higher probability...  other unforeseen risks...  prospect...  These are the words used.  It is carefully worded.  These words refer to the future, not to the past.

If they referred to the past, one can find numerous instances of selected funds and selected time periods to refute the statement quoted above.  I can easily find a low-risk investment instrument that performed better than a high-risk investment instrument for a selected time period.  This does not disprove the statement quoted above.  

Bonds are seen as less risky than stocks.  For a selected 5-year, 10-year or longer period; one can find examples of bonds outperforming stocks. 

Again, the statement is referring to the future, which is unknown, not to the past.  It is about probabilities, not certainties.

Bob wrote in his reply to you:  "Perhaps Morningstar would like to feature your ideas on its home page."  I hope M* won't do it.

 

 

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Valued Contributor

Re: "How Are Diversified Portfolios Holding Up During the Crash?"


@Learner wrote:

FD, I find your assertion and reasoning unconvincing.  Here is the statement again (red added by me):

""If you want higher returns, you must accept a higher probability of large losses or other unforeseen risks. And if you want to dampen large losses, you must accept the prospect of lower returns."

higher probability...  other unforeseen risks...  prospect...  These are the words used.  It is carefully worded.  These words refer to the future, not to the past.

If they referred to the past, one can find numerous instances of selected funds and selected time periods to refute the statement quoted above.  I can easily find a low-risk investment instrument that performed better than a high-risk investment instrument for a selected time period.  This does not disprove the statement quoted above.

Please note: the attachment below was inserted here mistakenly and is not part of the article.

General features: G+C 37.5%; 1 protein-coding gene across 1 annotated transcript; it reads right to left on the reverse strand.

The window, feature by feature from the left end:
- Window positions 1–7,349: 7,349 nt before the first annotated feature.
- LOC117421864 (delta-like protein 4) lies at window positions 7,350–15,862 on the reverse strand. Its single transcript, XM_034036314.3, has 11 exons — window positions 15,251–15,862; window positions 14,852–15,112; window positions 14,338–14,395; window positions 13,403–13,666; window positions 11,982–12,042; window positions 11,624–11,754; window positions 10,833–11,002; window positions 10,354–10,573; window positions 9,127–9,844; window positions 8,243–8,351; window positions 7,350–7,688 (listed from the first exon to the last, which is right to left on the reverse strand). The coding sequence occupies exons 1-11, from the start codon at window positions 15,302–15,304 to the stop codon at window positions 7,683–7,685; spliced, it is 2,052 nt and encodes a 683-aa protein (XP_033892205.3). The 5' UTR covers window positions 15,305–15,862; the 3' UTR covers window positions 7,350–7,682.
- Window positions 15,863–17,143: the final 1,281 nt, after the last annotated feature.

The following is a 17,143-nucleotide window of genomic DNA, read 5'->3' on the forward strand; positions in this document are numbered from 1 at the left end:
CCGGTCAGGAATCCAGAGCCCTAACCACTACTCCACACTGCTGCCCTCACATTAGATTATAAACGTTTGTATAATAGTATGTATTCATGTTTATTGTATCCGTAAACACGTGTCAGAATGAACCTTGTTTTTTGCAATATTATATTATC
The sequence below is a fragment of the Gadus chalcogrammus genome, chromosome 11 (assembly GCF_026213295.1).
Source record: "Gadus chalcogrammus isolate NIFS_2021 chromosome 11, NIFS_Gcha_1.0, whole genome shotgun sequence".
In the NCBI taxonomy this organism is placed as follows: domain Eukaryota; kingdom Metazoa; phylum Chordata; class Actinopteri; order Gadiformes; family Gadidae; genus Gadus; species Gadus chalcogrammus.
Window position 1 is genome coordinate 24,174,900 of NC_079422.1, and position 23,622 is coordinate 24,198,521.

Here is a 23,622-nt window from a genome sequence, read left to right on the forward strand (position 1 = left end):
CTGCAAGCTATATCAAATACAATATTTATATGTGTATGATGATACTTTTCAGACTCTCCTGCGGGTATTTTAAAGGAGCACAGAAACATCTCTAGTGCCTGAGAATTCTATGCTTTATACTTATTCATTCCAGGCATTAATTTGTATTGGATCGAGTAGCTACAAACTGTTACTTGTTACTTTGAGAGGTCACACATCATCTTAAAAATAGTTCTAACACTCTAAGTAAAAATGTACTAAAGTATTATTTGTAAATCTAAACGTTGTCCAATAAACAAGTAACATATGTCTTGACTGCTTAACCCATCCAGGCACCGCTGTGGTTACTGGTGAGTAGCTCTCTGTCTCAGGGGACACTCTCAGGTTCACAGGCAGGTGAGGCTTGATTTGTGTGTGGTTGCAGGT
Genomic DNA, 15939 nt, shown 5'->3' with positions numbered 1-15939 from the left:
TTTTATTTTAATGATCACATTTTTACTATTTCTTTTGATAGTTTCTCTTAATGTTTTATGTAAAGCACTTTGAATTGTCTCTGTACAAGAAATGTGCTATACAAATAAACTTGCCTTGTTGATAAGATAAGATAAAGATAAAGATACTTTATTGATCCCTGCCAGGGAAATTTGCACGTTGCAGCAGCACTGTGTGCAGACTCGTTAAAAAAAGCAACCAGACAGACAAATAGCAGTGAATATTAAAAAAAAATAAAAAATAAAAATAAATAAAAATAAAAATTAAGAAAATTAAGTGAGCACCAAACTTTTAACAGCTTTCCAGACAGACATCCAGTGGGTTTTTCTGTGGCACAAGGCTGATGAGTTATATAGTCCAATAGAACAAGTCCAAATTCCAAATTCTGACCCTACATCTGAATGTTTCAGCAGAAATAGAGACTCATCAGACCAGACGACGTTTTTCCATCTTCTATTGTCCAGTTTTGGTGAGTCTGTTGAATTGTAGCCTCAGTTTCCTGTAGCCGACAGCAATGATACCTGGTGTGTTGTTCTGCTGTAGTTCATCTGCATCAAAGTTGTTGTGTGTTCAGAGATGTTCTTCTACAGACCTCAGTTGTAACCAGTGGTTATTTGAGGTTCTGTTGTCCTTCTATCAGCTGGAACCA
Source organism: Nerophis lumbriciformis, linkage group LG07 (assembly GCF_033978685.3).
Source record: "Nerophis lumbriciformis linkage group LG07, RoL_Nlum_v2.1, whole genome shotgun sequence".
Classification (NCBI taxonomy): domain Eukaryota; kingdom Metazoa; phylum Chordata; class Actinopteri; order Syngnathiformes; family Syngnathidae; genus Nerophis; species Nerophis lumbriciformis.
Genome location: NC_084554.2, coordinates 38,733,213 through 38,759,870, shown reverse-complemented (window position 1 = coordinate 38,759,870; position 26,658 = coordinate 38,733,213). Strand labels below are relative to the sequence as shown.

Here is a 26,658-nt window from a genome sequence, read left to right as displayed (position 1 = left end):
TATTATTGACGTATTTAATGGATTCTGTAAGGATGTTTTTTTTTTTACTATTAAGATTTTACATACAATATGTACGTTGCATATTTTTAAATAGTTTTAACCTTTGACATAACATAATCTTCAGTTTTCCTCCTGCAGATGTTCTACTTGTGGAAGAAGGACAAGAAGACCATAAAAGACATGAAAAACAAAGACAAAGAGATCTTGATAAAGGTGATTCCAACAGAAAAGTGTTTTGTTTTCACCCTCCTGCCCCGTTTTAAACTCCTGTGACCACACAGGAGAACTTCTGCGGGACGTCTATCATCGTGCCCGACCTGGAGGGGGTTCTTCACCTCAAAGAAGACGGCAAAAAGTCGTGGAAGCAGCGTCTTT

Bonds are seen as less risky than stocks.  For a selected 5-year, 10-year or longer period; one can find examples of bonds outperforming stocks. 

Again, the statement is referring to the future, which is unknown, not to the past.  It is about probabilities, not certainties.

Bob wrote in his reply to you:  "Perhaps Morningstar would like to feature your ideas on its home page."  I hope M* won't do it.

 

 


M* charts go along way, see since 1970 (chart)

Also look at this site(link) for SP500 calculation. Since 1970, the SP500 made about 10% average annually, VWINX 9.5% and VWELX about 10.5%.  So now you have 70 years of history...mmm...was I looking for a specific 5-10 periods?

and the LT SD also shows similar results as I presented before.  

I need to pass the article "carefully worded" narrative to my attorney for accuracy.  Give me a break, the article is among hundreds of similar generic articles without any depth.

Most don't understand the meaning of risk, especially in a meltdown.  Just in the last month from the top on 2/19 to the bottom on 3/23 VBIAX (60/40) lost 22+% while VSCGX (40/60) lost only 15+%.  This was another proof that just 20% additional in stocks caused more than 40% more loss.

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Valued Contributor

Re: "How Are Diversified Portfolios Holding Up During the Crash?"

I don't know if my portfolio qualifies as "well diversified", it is MAINLY in equities. I started out about 82% equity, 11% cash, and 7% bonds in mid January, before the selloff started, and I have selectively added as the carnage worsened. Now I'm at 84% equity, 10% cash, and 6% bonds. So I am NOT "well diversified"- it's MAINLY an equity portfolio. I'm 61, still working for two more years, and have a fairly large portfolio and will eventually have a pension (about 1/3 required income) plus both of us will have SS and NO debt. Also, we have a tree farm from which we can sell timber periodically, so I have felt OK staying "more aggressive" than normal for our age. 

However, the equities have held up "relatively" well- our entire portfolio is down 18% since the selloff started, which is still PAINFUL in absolute terms. Nearly all of our stocks are "wide moat dividend growers"- ie. dividend aristocrats/ contenders/ champions, etc.  They have fallen, but many now appear relatively "cheap". WISH I had more cash!!!! Good news is none of our stocks have announced any dividend cuts, BUT we're still real early in this Covid19 selloff.